zed, thank you, yeah, n-dibutylether/n-Bu2O was an alternative(I had to buy some solvents, and couldn't afford additionally a liter of THF, since it was not available in smaller quantities), but too high boiling.

draculic acid, but as soon as the grignard reagent is formed(or when it comes readily from a bottle), you can actually use a magnitude of different solvents, and MTBE is among them as suitable.
It mostly only matters for the formation of the grignard reagent.

Well, we'll see, wish me luck guys and cross me some fingers please :)
Experiment is king and I'm ready to waste some reagents for this :D
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karlos³
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[*] posted on 29-8-2021 at 04:29


Nope, nothing.
Not even after adding 2/3rd of the haloalkane and applying moderate heat.
Of couse I used molsieves to dry and a few iodine crystals.

If that would have been THF or Et2O, it would have been at a rolling boil :o

Great, now we know at least for sure.
Guess I'm going to get a bottle of THF instead.
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karlos³
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[*] posted on 31-8-2021 at 09:02


Ok, its two days later, and my hope on reusing the little bit of magnesium are gone too.
The iodine has reacted with it, leaving a little crust of one magnesium iodide, and blank Mg below it.
No further reaction has taken place, if the grignard reagent could have formed, it would have by now.
Still have to quench it "as if", I guess... and watch my good grignard Mg go to waste now that its activated :(




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zed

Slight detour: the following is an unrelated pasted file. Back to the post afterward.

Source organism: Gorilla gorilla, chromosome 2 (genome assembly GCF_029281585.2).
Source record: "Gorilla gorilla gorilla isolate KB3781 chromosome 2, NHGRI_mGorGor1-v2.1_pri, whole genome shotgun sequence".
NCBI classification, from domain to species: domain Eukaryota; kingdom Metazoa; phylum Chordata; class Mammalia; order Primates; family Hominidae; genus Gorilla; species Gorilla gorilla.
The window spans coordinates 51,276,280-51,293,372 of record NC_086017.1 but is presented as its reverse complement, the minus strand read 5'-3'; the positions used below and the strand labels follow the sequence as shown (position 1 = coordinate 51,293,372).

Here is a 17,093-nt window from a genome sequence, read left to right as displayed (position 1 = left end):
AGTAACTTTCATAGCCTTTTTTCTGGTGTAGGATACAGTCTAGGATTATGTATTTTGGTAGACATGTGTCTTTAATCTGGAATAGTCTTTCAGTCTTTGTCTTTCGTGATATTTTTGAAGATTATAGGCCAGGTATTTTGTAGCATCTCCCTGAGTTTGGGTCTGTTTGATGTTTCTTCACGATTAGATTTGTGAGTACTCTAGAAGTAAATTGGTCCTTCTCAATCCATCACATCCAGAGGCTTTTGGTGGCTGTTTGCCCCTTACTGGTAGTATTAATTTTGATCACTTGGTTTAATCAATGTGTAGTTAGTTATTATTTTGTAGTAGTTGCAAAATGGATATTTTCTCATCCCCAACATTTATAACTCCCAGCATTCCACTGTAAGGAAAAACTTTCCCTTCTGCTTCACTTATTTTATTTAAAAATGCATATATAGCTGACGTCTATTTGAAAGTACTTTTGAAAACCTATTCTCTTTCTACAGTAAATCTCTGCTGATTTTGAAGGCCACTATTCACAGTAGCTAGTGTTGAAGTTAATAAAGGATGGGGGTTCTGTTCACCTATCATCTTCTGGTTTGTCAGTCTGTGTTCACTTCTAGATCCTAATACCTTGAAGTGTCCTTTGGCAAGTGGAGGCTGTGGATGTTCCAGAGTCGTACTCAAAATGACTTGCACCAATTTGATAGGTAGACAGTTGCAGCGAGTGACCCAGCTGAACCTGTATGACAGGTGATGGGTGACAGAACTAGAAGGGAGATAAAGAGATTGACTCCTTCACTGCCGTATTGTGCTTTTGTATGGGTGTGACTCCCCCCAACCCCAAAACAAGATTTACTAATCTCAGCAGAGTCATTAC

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[*] posted on 31-8-2021 at 21:16


So, you weren't able to start a Grignard in Di-isopropyl Ether. Rats!
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[*] posted on 3-9-2021 at 03:28


I'm guessing di n propyl ether would be a go seeing as how di n bu2o works
but seeing as how isopropyl OH is a million times more common than n propyl alcohol
the rarity of n propyl ether is going to be a factor
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karlos³
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[*] posted on 3-9-2021 at 04:22


Yeah well, its not like I had to use DIPE(well, in terms of what I had on hand, that was true at that point), I just had to pick an ether based on versatility.
Wanted something that can be used for the grignard AND as extraction solvent, and THF is only good for one of those....
Well, but it turned out that DIPE is also only good for one of those....

I should have fixed my printer, and simply printed the necessary declaration and simply should have bought diethyl ether.
Because that stuff actually does both jobs pretty well.

But for now I already purchased new THF, and can simply use DCM to extract the grignard's, thats almost as good..




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[*] posted on 15-9-2021 at 07:29


I remember an article by Henry Gilman who studied Grignards extensively and compiled a list of various Grignards prepared in different ethers. As I remember DIPE was a picky ether to work with because in several cases did not formed the expected Grignard-reagent but acted as a reducing agent instead (similar to the Al-isopropoxide reduction of ketones).
Diethylether or dinbutylether was much more reliable, with varying degrees of suitability (yield) depending on the used halogenide.

As I try to remember the article it MIGHT be in that organic chemistry series that was edited by Roger Adams and had 6 or 7 volumes, with 5-10 different chapters in each... I can't remember the title of this series but you surely know. It is a sort of preparative org.chem Bible. :)